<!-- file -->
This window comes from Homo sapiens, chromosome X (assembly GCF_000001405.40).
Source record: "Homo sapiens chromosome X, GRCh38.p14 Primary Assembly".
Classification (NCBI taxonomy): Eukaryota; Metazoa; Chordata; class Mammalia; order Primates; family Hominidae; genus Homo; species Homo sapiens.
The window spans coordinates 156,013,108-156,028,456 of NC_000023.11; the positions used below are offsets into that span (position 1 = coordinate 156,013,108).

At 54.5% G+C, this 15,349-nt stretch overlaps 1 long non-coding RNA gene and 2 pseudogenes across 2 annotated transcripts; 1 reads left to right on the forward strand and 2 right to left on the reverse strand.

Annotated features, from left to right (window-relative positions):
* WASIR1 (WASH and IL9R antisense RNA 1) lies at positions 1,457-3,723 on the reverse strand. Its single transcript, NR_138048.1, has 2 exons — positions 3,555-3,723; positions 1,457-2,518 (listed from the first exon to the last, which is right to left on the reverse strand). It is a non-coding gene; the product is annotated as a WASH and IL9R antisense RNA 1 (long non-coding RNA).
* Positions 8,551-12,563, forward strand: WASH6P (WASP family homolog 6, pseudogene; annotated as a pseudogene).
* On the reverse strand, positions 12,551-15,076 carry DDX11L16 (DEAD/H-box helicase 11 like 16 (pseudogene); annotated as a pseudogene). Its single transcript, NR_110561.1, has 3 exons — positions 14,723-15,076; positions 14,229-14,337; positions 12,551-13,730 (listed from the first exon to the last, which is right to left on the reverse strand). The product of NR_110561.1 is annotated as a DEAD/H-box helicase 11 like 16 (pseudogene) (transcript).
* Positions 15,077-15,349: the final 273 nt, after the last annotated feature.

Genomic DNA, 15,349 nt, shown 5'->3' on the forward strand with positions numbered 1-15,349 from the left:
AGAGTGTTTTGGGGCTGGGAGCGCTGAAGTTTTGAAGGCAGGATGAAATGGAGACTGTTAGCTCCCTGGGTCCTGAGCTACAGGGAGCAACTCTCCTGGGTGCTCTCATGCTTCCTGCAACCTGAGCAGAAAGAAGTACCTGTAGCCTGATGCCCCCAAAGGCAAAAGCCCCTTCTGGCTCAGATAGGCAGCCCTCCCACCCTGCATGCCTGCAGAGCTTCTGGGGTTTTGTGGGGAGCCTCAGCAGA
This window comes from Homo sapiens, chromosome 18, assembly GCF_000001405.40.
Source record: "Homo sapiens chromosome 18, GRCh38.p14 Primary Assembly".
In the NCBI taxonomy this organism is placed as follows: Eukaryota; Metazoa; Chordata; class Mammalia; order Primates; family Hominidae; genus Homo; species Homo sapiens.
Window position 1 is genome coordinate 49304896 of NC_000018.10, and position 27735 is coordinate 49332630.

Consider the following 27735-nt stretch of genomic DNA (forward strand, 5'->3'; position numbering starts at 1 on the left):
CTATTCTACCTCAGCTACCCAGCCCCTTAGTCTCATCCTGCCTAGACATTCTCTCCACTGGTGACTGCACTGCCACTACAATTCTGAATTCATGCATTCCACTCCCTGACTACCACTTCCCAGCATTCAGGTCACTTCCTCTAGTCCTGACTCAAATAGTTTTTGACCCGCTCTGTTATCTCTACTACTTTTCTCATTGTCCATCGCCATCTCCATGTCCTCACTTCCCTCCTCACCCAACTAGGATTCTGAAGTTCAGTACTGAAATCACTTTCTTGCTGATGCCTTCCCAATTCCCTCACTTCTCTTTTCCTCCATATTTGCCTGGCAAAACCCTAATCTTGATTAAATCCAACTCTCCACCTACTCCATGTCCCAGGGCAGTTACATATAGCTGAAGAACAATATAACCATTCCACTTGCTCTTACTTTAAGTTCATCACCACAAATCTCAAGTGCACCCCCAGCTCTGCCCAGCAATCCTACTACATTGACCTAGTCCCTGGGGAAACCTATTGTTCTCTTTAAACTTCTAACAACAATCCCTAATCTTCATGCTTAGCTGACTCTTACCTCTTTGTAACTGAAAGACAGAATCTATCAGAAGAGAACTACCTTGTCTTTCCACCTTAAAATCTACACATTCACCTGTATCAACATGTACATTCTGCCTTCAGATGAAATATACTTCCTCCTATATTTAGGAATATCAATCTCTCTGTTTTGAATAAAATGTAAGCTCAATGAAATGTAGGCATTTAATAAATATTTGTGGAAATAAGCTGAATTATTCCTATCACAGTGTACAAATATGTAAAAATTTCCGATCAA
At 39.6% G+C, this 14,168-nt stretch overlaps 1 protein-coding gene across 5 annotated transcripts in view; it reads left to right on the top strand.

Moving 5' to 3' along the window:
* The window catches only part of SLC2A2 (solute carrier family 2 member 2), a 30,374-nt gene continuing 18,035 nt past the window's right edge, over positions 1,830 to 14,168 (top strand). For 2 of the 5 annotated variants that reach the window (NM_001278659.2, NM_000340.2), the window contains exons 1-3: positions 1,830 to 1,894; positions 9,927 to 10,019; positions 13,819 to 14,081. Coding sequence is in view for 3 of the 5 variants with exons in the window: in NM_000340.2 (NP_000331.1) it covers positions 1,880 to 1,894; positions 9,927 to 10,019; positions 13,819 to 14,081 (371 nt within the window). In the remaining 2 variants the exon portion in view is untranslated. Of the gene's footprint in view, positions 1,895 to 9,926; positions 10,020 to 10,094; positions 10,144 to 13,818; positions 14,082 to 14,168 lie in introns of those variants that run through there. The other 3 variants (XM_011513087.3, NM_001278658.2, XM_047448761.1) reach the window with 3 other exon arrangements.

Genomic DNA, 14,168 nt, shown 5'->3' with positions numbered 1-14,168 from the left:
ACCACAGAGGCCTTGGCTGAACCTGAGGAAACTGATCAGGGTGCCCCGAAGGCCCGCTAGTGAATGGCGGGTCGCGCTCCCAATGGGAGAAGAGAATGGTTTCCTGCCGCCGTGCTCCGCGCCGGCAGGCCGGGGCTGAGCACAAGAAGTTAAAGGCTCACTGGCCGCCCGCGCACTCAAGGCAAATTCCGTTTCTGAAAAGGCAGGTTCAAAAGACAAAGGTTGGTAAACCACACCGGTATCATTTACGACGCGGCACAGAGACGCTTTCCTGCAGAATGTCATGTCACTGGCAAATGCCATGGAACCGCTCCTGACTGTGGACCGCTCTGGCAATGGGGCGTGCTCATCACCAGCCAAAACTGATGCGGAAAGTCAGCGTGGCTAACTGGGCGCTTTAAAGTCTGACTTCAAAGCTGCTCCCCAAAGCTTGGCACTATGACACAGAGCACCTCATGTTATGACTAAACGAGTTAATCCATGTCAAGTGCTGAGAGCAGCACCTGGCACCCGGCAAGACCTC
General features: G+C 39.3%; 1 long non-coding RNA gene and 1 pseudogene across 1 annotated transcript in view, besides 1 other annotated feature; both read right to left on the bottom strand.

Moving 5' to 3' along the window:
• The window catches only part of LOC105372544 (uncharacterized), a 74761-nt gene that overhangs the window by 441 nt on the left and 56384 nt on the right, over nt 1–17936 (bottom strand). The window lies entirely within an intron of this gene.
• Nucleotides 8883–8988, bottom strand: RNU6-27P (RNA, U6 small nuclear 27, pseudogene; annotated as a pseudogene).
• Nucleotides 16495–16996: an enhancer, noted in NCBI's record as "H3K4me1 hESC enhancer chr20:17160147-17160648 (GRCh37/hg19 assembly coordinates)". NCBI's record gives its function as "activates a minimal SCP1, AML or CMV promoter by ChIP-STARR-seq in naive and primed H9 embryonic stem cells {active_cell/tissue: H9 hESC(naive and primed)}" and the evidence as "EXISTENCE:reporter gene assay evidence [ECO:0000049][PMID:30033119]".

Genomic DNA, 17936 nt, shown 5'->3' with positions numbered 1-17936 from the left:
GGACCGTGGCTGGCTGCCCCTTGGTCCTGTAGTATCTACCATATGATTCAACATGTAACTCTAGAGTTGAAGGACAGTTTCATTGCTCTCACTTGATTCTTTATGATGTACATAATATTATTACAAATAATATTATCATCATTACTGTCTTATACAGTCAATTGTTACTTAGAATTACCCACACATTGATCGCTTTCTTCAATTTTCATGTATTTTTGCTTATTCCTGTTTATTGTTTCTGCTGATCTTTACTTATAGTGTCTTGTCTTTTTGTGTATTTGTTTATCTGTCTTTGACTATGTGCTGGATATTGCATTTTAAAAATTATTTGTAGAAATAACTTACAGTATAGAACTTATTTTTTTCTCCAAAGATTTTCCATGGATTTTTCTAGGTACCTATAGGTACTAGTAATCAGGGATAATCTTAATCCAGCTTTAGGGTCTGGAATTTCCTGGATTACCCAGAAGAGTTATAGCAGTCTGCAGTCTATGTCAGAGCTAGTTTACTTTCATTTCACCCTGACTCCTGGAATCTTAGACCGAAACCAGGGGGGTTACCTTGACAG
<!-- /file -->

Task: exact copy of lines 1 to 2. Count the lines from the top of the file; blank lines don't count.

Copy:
This window comes from Homo sapiens, chromosome X (assembly GCF_000001405.40).
Source record: "Homo sapiens chromosome X, GRCh38.p14 Primary Assembly".